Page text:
DONALYN:  My colleague, Susan Kelley, and I surveyed hundreds of readers—both adults and children. Their observations about reading are scattered throughout Reading in the Wild. It is fascinating to read the similarities in reading experiences no matter their age or background. Looking at these commonalities, Susie and I were able to identify several habits that could be modeled and taught. Becoming a reader isn’t random or predicted at birth—we develop these traits over a lifetime. It’s exciting to see how we can intentionally foster students’ independent reading self-efficacy and engagement.

FRANKI:  Has your thinking changed at all since you wrote The Book Whisperer?

DONALYN: Since I wrote The Book Whisperer, I am less critical of other teachers. I have a deeper understanding of the role that school and district administration plays in creating shortsighted policies and structures like schedules that don’t allow for independent reading time, school library closures, lack of funding for books and professional development, and over-emphasis on test prep and scripted programs—these school-wide factors hinder students’ literacy development and are beyond one teacher’s control.

FRANKI: Tell us a bit about the title, “In the Wild”. Where did that come from?

DONALYN:  There is a disconnect between many students’ school and home reading lives. While students must master the ability to read and comprehend text, reading as a lifelong habit involves much more than a list of skills. Readers “in the wild” possess attitudes and behaviors that are not always supported or appreciated in a school setting. The conditions that we know encourage students’ reading engagement and self-efficacy—choice in reading material, access to books, significant daily reading time—these conditions are often controlled or defined at school. Reading at school is often reading in captivity, and many students never develop the ability to read avidly away from school.

FRANKi:  You’ve changed grade levels a bit in the last few years. How has that influenced your teaching? 

DONALYN:  Moving from middle school to elementary school two years ago, I learned that younger students need more shared reading experiences to become engaged with reading. I increased read alouds and developed a reading buddy relationship with a first grade classroom. There is also a difference in the types of books my elementary students like to read. Students are reading more nonfiction and realistic fiction text than my middle schoolers chose to read. I don’t have dystopian romances in the classroom library these days! Overall, the basic structures and goals for our class haven’t changed—students need to spend the majority of class time reading, writing, and talking about reading and writing.

FRANKI:  What are the things that remain the same in the teaching of reading and which things have you had to rethink with different age groups/teaching positions?

DONALYN:  I am teaching fifth grade language arts and social studies this year. Our social studies course is American History, so I enjoy finding ways to integrate reading, writing, and social studies when there is a natural fit. I have more students working on basic reading skills than I did in middle school, so my small group instruction looks different. I try to keep my small groups small (no more than three students) and focused (addressing one skill or concept at a time), but I need more groups to meet the needs of all of my students.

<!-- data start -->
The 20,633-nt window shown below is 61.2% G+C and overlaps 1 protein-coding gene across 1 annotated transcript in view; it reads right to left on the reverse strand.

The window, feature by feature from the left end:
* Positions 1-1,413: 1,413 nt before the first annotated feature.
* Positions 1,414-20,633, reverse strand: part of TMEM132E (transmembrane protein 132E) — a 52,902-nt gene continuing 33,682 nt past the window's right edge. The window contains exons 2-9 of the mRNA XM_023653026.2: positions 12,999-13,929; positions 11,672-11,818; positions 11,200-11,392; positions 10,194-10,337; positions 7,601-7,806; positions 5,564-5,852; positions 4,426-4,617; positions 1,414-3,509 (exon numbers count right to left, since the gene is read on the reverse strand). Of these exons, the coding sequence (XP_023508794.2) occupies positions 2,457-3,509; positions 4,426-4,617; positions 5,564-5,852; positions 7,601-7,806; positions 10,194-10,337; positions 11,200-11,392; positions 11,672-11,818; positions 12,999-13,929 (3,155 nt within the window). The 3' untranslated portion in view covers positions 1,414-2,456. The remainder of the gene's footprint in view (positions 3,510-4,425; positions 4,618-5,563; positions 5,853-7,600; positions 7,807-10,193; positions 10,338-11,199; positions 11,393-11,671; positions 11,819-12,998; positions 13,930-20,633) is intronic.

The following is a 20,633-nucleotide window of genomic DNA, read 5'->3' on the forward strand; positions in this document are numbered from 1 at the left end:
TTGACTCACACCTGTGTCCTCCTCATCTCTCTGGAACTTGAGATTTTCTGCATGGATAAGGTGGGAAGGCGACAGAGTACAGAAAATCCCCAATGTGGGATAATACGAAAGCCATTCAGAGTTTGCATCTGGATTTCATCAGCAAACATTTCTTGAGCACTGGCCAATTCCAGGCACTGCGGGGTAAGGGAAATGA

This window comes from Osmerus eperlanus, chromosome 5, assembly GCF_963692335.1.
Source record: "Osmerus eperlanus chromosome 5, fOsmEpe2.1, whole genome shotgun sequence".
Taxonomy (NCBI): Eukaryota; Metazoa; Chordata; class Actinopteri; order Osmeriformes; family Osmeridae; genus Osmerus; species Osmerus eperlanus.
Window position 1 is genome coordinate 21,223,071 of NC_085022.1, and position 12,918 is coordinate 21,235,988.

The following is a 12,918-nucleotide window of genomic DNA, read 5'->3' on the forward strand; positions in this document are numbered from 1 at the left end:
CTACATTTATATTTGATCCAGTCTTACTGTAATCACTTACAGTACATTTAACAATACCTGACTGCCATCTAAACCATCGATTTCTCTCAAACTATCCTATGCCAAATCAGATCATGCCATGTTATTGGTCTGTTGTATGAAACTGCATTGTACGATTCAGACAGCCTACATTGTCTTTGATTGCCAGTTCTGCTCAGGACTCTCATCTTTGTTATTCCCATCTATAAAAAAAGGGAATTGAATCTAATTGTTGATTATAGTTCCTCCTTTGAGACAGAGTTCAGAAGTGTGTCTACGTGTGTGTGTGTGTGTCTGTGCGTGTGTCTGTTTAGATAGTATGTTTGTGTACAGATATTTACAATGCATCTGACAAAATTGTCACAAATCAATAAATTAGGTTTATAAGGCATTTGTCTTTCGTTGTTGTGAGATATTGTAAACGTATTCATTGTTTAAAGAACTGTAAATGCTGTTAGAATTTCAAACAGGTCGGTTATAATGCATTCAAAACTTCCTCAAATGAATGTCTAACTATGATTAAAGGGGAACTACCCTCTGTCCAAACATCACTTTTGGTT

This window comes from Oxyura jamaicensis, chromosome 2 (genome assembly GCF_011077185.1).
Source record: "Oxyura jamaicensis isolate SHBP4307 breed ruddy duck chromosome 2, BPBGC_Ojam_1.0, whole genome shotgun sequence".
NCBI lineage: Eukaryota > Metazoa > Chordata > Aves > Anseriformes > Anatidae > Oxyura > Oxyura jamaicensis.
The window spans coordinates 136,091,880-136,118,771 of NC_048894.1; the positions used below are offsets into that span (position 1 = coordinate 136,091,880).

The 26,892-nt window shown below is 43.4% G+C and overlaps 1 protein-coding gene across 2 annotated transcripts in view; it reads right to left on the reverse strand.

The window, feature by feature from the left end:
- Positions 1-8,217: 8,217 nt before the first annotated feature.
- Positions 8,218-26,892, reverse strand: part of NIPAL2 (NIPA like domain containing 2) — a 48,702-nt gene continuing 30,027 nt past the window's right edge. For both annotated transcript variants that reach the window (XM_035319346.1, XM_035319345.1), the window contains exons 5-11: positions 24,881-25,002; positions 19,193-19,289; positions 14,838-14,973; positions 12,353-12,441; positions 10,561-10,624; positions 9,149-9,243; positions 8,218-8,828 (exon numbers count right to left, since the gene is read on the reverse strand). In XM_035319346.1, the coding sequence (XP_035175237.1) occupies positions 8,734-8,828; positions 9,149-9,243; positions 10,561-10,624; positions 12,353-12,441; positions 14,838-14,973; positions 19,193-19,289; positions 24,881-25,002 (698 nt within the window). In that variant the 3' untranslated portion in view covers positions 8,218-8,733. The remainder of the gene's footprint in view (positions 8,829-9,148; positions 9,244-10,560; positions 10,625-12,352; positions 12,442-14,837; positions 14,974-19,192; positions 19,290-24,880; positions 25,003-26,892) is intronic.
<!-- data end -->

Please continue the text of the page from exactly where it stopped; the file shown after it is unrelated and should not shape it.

FRANKI: You make some great points about habits of readers being as important as skills and strategies. How do you make sure to keep that true in the day-to-day work of the classroom?

DONALYN:  I confer with students about their independent reading habits on a regular basis and build into my lesson plans intentional opportunities to teach, model, and practice independent reading habits. I explicitly show students how the reading skills and habits we discuss in class help them as readers over the long term.

FRANKI:  How do you manage to read as much as you do while still teaching full time, writing, and being a wife and mom?

DONALYN:  I carry a book with me everywhere I go and steal reading time whenever I can get it. I read a lot when I am traveling—reading on planes and in airports. I read before I go to bed at night. I read a staggering amount during school vacations.

FRANKI: Who have been your biggest influences when it comes to your work with children?

DONALYN:  My early influences were my professors in the Reading Department at the University of North Texas—Dr. Jeanne Cobb and Dr. Alex Leavell. They introduced me to reading and writing workshop and children’s literature. When I became a teacher, my principal, Dr. Ron Myers and my mentor, Susan Kelley, helped me connect the pedagogy I learned in school with practical classroom routines. Professional writers like Janet Allen, Nancie Atwell, Irene Fountas, and Ellin Keene expanded my understanding of good teaching practices and the importance of observing and listening to my students. These days, I am influenced by Penny Kittle, Kelly Gallagher, Debbie Miller, and Teri Lesesne. I still have a lot to learn about being a good teacher! 

FRANKI:  What are you thinking about now that this book is behind you?

DONALYN:  I gave myself permission not to jump into another project right away, but I am working on something with a few friends… I am not ready to talk about it much because we are still planning it. I can tell you that it is about reading and teaching!


Thank you, Donalyn!!